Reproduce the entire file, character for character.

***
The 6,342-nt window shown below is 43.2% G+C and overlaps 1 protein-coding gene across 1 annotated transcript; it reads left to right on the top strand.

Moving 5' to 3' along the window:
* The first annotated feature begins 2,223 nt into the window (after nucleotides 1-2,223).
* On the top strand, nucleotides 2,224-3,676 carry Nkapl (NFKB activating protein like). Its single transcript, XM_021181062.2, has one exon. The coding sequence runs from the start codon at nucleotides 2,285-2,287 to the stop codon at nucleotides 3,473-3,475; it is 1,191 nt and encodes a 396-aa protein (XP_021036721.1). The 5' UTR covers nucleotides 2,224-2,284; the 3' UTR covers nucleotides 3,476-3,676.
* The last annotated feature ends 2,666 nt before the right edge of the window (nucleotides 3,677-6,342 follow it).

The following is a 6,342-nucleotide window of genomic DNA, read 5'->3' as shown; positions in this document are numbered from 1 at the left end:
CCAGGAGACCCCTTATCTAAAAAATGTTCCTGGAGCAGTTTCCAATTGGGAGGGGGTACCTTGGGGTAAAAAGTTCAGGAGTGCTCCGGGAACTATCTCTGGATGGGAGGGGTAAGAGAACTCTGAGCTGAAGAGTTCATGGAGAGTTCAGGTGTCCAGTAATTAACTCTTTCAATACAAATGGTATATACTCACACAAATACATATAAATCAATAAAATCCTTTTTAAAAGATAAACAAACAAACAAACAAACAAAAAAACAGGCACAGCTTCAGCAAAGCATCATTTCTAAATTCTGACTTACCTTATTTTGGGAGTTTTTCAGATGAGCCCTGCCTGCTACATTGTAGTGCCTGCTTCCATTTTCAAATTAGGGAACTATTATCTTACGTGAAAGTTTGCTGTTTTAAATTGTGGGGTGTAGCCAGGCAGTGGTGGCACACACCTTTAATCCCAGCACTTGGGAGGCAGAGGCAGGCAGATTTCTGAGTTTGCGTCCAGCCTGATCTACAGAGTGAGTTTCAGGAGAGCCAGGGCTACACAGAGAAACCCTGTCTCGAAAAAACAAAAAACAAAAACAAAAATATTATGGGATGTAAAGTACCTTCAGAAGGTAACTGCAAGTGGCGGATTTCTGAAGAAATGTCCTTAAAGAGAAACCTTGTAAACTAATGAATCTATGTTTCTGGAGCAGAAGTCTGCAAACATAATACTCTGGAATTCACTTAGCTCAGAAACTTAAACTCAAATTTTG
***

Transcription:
The 6,342-nt window shown below is 43.2% G+C and overlaps 1 protein-coding gene across 1 annotated transcript; it reads left to right on the top strand.

Moving 5' to 3' along the window:
* The first annotated feature begins 2,223 nt into the window (after nucleotides 1-2,223).
* On the top strand, nucleotides 2,224-3,676 carry Nkapl (NFKB activating protein like). Its single transcript, XM_021181062.2, has one exon. The coding sequence runs from the start codon at nucleotides 2,285-2,287 to the stop codon at nucleotides 3,473-3,475; it is 1,191 nt and encodes a 396-aa protein (XP_021036721.1). The 5' UTR covers nucleotides 2,224-2,284; the 3' UTR covers nucleotides 3,476-3,676.
* The last annotated feature ends 2,666 nt before the right edge of the window (nucleotides 3,677-6,342 follow it).

The following is a 6,342-nucleotide window of genomic DNA, read 5'->3' as shown; positions in this document are numbered from 1 at the left end:
CCAGGAGACCCCTTATCTAAAAAATGTTCCTGGAGCAGTTTCCAATTGGGAGGGGGTACCTTGGGGTAAAAAGTTCAGGAGTGCTCCGGGAACTATCTCTGGATGGGAGGGGTAAGAGAACTCTGAGCTGAAGAGTTCATGGAGAGTTCAGGTGTCCAGTAATTAACTCTTTCAATACAAATGGTATATACTCACACAAATACATATAAATCAATAAAATCCTTTTTAAAAGATAAACAAACAAACAAACAAACAAAAAAACAGGCACAGCTTCAGCAAAGCATCATTTCTAAATTCTGACTTACCTTATTTTGGGAGTTTTTCAGATGAGCCCTGCCTGCTACATTGTAGTGCCTGCTTCCATTTTCAAATTAGGGAACTATTATCTTACGTGAAAGTTTGCTGTTTTAAATTGTGGGGTGTAGCCAGGCAGTGGTGGCACACACCTTTAATCCCAGCACTTGGGAGGCAGAGGCAGGCAGATTTCTGAGTTTGCGTCCAGCCTGATCTACAGAGTGAGTTTCAGGAGAGCCAGGGCTACACAGAGAAACCCTGTCTCGAAAAAACAAAAAACAAAAACAAAAATATTATGGGATGTAAAGTACCTTCAGAAGGTAACTGCAAGTGGCGGATTTCTGAAGAAATGTCCTTAAAGAGAAACCTTGTAAACTAATGAATCTATGTTTCTGGAGCAGAAGTCTGCAAACATAATACTCTGGAATTCACTTAGCTCAGAAACTTAAACTCAAATTTTG